Growing old in Model with Lori Williams – Cross Timbers Gazette | Southern Denton County | Flower Mound

In November 2019, we traveled to Louisiana to celebrate my mother’s 80th birthday. As I hugged and kissed her goodbye, I never imagined that we were on the verge of a global pandemic and it would be over a year before I saw her again.

I work in senior life and I know firsthand how much pain and loss so many have experienced from the effects of COVID. Not only the heartache for the deceased, but also the precious time we lost with our mothers and fathers through the quarantine. Last year, Mother’s Day was full of uncertainty about the future and separation from those we love. Finding the silver lining is difficult, but I think for myself and for others we now have a greater appreciation for the time we spend with our families.

I finally saw my mother last month. We pledged my brothers to secrecy and made the 10 hour drive to my mother’s house. To say she was shocked to find me on her doorstep is an understatement. Hugging my mother after almost a year and a half was one of the happiest moments of my life.

Fortunately, Mother’s Day looks closer to normal this year. In our plans to celebrate mom, let’s remember those who lost their mothers and mothers who are still here physically but are lost to their families due to dementia. Although we mourn her loss, we can still celebrate and honor her memory.

Happy Mother’s Day!

Lori Williams is the owner of Lori Williams-Senior Services, LLC and hosts the Aging in Style podcast with Lori Williams. Contact Lori at 214-783-1222 or

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New Colorado greeting card line celebrates growing old | Arts & Leisure

Make it your 30th birthday and chances are you’ll receive a card with black balloons telling you it’s going downhill from there.

What couldn’t be further from the truth, says the Denver anti-ageism group, which is changing the narrative. The campaign is particularly frustrated with the racks of greeting cards that perpetuate the idea that the older you get, the worse you feel: deafness, forgetfulness, crabs. Ageism isn’t funny, however, the campaign says. It’s harmful.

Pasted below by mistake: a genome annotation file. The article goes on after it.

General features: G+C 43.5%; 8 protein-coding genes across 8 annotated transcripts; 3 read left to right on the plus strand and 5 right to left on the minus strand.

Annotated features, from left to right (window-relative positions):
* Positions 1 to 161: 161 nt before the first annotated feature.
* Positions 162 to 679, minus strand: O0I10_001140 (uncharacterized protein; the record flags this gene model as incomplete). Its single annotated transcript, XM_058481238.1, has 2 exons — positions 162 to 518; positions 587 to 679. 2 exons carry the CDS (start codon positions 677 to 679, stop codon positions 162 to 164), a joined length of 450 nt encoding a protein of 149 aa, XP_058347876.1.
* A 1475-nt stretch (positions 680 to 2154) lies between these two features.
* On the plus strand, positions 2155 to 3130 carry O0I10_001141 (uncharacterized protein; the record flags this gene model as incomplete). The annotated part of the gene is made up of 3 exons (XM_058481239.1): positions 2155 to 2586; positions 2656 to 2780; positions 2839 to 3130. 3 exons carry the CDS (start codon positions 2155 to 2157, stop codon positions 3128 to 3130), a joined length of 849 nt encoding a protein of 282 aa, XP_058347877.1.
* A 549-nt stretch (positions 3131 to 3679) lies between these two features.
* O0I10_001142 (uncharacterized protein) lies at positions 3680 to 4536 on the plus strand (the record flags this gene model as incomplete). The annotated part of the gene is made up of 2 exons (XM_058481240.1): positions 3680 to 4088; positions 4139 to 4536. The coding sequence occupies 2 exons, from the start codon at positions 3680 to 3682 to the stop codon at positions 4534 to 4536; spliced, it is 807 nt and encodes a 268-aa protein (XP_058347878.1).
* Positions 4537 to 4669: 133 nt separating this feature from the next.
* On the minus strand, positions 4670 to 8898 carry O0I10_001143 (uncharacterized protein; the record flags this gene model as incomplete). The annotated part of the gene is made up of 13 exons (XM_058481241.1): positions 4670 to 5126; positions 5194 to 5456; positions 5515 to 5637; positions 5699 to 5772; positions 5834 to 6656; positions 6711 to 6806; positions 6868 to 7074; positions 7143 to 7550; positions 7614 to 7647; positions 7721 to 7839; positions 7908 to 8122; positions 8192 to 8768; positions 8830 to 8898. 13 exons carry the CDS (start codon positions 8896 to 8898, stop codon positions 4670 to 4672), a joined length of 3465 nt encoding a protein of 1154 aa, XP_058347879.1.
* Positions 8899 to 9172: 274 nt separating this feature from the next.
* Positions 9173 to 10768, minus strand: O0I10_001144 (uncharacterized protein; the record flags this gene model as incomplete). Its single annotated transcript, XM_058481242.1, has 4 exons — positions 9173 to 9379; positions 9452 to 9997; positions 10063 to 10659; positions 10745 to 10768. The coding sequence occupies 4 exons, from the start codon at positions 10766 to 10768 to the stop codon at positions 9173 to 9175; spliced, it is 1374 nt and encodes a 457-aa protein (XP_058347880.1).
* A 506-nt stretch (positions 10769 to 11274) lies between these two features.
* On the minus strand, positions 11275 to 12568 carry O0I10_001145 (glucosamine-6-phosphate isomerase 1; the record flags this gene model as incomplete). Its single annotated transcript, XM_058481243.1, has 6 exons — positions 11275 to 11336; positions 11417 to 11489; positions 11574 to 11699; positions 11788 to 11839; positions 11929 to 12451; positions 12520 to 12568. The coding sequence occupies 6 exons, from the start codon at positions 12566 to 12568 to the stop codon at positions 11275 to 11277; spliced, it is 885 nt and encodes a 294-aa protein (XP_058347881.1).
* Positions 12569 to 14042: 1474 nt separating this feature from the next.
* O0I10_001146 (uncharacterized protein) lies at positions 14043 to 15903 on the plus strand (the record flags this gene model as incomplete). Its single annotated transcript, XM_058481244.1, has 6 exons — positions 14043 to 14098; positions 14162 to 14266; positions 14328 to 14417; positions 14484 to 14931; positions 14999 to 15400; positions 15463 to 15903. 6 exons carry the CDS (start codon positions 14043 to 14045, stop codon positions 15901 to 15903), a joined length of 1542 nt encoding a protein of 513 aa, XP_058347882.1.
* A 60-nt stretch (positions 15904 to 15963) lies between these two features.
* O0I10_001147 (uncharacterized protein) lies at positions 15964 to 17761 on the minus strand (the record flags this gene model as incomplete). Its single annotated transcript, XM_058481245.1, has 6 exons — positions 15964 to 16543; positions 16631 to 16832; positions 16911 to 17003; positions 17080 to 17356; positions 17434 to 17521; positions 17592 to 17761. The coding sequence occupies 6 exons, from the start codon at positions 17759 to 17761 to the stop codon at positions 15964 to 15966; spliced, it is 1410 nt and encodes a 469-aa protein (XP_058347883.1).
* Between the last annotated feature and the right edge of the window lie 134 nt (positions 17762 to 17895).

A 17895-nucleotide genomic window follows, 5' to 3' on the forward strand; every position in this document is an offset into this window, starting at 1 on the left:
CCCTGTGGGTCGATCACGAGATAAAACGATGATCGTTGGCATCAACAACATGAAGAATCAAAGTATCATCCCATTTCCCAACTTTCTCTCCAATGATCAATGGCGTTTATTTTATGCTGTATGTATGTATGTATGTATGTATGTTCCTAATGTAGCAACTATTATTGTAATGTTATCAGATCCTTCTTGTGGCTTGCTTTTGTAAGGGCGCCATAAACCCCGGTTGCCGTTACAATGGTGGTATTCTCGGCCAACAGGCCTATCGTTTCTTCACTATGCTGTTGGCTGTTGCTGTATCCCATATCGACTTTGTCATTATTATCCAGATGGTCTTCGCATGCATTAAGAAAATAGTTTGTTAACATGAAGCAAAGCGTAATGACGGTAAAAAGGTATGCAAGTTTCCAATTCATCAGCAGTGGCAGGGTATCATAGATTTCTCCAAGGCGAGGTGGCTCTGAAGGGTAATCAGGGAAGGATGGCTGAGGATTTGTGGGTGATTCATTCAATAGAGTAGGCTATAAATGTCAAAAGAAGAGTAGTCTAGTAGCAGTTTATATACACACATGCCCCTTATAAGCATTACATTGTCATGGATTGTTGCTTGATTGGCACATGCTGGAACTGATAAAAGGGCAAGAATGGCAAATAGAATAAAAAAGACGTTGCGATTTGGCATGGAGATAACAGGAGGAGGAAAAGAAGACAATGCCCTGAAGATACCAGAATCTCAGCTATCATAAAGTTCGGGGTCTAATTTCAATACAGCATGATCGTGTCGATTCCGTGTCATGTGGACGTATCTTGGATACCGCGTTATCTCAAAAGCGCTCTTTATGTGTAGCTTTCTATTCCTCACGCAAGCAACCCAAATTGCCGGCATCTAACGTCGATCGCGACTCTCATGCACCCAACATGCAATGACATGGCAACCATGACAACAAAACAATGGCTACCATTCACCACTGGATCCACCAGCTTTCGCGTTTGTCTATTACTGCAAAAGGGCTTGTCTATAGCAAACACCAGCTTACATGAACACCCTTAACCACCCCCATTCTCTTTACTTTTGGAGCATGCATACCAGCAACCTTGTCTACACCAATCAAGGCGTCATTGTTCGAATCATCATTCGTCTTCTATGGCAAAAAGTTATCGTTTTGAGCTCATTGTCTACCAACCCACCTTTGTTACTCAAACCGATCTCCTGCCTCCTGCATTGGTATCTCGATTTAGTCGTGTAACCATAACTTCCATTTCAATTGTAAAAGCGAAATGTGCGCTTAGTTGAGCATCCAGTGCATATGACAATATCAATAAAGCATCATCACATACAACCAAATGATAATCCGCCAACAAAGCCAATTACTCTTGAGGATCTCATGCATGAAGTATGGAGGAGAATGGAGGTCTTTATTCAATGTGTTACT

“I was looking for one for a friend and there was a picture of a woman in a tracksuit bending over and saying you know you can get too old if you can get a mammogram and a pedicure at the same time,” he said Campaign manager Janine Vanderburg says.

“All the scenes are grumpy and everything hurts. This is not real life. If you look around, a lot of us do cool things. The narrative is very different from the reality. “

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Last year, the campaign announced a competition for Colorado artists to create greeting cards that celebrate aging, rather than the all-too-familiar narrative that revolves around decline, depression, loneliness, and addiction. The result is 23 new $ 6 cards that can be purchased online at Anti-Ageist Birthday Cards.

And with the resurgence of greeting cards, Vanderburg says, perhaps due to people unable to see their friends and family during the pandemic, the field was ripe for entry. According to the website greetingcard.orgAmericans buy approximately 6.5 billion greeting cards each year, with annual retail sales ranging from $ 7 billion to $ 8 billion. Nine out of ten households buy greeting cards every year.

The Colorado Springs artist perfects vintage-inspired paintings of “Eye Candy”.

The mandala design by Colorado Springs artist Heather McKinnon adorns one of the cards. Inside her text reads: “Give yourself permission to expand like the mandala. With every year and every additional shift, your gift to the world grows. Best wishes for your greatest year yet. Happy Birthday.”

The campaign message resonated with McKinnon, a former website creator who left the workforce in her thirties to raise children and cure breast cancer. When she tried to find a job in her forties, her skills were out of date and she decided to log out. At 50, she tried again. No luck.

It was at this point that she decided to give in to her creative urge to paint mandalas. Mandala means circle in Sanskrit and is a geometric configuration of symbols. She was delighted when she found a mandala-painted stone from the 719 Rocks! Art project that encouraged people to paint stones and hide them around the 719 area code for others to find.

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Her dot mandala work is now hanging in the Art 111 gallery and she will have a new show at Springs Restaurant 503W in February.

“I can do this until I’m 100. Nobody looks at people and says they are too old to make art. I wrote a little essay about how much this really set me free at this time of my life, but it’s unfortunate that doors are closed, ”said McKinnon of the essay she submitted to the competition.

“I still feel like 20 in my head. I’m still sharp enough to get any work done. “

Contact the author: 636-0270

Contact the author: 636-0270